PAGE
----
Quick update: paint your tiles

Tiles are tedious to replace, but if you are lumbered with an ugly or out-dated look, there is another option
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Tiles painted in red and silver
Tiles painted in Pomegranate and Silver by International Paints
You can change tile colours fairly easily, disguise a pattern you hate, or add a border for a quick update, using tough tile paints.

This job doesn’t take long in itself, but there may be waiting time between steps. Painting tiles gives a reasonably long-wearing finish, depending on the amount of water the tiles are subjected to. This treatment is probably not a good idea for a tiled shower compartment, for example, but should be fine behind a sink.

Chequer board tiles painted in blue and white
Chequer board tiles painted in blue and white by International Paints
You will need special tile paint (some types require their own primer), available from all DIY stores. Also a sponge, mild detergent, small brush or roller, masking tape (if planning, for example, a chequer board effect), and white spirit or brush cleaner.

1. Clean the tiles with a drop of detergent in warm water. As with all projects, paint won’t stick properly to dirty surfaces. For best results, also rub over with medium grade sandpaper, so paint can get a better grip. Rinse off, allow to dry, and give a final wipe-over with white spirit. Allow to dry overnight.

Painting tiles
Apply a specialist tile paint

2. Following directions on the can, prime if necessary. Allow to dry, overnight if possible.

3. Carefully apply a specialist tile paint. Follow the directions on the can. Use a good quality brush or a mini-roller. If there is a marked change of colour, or you are covering up patterned tiles, you may need a second coat, but let the first one dry overnight.

4. If creating a two-colour effect (a chequer board for example) first mask edges of tile you are painting, using low-tack masking tape. Remove this before paint has full dried (which takes about eight hours). When one coat is completely dry, use masking tape in the same way for the second colour.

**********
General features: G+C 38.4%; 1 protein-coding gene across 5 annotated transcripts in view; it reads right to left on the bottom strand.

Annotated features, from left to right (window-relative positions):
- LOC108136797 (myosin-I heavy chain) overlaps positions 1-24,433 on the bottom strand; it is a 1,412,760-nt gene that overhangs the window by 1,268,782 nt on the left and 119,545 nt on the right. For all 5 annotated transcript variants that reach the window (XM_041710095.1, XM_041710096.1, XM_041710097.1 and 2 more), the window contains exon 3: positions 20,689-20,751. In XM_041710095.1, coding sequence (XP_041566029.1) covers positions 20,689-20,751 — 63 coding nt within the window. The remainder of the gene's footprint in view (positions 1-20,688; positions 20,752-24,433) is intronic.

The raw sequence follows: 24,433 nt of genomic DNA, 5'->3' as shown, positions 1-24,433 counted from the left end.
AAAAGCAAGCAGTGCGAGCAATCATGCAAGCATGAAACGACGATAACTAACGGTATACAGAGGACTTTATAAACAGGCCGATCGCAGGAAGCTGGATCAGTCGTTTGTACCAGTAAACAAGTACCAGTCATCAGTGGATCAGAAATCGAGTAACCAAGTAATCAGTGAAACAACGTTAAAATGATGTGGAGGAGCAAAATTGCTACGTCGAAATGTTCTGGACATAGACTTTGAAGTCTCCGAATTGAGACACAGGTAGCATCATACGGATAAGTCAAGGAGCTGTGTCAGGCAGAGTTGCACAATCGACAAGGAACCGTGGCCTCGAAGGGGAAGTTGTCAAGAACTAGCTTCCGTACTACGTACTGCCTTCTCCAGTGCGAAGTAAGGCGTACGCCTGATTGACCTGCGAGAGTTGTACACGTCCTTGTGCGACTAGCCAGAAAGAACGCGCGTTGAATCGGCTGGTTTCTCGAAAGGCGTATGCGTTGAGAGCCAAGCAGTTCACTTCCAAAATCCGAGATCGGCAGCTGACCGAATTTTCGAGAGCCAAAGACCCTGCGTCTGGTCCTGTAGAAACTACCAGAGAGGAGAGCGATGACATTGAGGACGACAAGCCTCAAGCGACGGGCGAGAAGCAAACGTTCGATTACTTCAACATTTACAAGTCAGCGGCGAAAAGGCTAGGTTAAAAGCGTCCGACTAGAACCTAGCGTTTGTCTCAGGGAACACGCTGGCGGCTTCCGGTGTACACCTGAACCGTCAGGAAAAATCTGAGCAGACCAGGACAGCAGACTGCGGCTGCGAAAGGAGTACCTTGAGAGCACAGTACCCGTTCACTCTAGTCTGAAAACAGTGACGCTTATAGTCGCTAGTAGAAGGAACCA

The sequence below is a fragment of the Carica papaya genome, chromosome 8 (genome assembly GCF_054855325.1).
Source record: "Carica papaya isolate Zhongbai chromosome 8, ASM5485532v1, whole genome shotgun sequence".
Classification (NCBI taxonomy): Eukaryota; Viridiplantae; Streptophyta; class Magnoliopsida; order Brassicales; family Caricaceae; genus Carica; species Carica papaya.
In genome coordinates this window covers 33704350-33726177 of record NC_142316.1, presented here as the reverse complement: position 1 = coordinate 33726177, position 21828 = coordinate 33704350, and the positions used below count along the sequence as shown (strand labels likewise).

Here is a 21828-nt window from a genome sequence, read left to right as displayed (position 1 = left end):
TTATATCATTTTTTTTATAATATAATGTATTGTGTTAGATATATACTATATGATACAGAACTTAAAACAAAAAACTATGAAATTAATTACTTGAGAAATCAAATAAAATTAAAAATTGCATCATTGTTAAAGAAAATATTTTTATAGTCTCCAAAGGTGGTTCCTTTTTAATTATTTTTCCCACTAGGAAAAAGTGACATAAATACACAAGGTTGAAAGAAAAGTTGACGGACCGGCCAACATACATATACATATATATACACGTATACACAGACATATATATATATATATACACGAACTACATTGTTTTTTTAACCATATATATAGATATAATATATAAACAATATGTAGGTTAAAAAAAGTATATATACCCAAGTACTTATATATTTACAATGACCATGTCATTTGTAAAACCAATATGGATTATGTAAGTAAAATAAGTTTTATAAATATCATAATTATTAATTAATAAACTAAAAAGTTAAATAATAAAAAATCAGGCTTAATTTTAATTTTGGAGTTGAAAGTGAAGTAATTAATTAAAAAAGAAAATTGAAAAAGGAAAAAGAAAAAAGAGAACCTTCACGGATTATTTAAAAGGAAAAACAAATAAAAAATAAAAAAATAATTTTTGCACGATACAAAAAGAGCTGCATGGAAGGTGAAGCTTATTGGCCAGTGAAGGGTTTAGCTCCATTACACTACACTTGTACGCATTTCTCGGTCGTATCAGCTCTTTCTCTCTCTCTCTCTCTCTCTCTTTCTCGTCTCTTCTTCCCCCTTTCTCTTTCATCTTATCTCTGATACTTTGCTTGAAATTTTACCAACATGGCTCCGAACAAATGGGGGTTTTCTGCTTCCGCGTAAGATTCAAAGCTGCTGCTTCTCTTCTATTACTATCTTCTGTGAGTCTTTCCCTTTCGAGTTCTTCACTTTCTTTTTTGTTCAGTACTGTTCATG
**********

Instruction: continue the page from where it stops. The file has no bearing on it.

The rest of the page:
5. When paint is fully dry, smarten up the grout lines with a “grout pen” (International, £3.99). This is very easy to use, and will freshen up grout that has become discoloured anywhere around the home.

Tile stencil
© www.stencil-library.com
Stencils provide an adventurous effect
You can use stencils on old or painted tiles for a more adventurous effect, so long as tiles will not get too much hard wear. Choose small motifs that will fit into tile squares, or cover a larger area with a single stencil. Try The Stencil Library (stencil-library.com).Their director Helen Morris has good stencilling hints on her blog, designinspiration.typepad.com

Water-based paints are best for stencilling. If possible use exterior paints (for better wear). Tester pots give you a good range of colours fairly cheaply. When dry you can protect the whole area with a varnish.

Tiles painted in Serene Green
Tiles painted in Serene Green by International paints
The paint in the pictures is International One Coat Tile Paint, which comes in 15 shades and costs from £17.99 for a 750ml tin (covers up to 6sq m.). For a more robust finish, use International High Performance Tile Paint, available in six colours (750ml, from £17.99) over International Tile Primer (£10.69 for 750ml). For more information, call the International technical support line, 0844 7709444; international-paints.co.uk.

Ray Munn (861-863 Fulham Road, SW6; 020 7736 9876; raymunn.co.uk) sells a primer for tiles, Formica, metal and glass which prepares these surfaces for painting (I.can primer, £14.29 for one litre).

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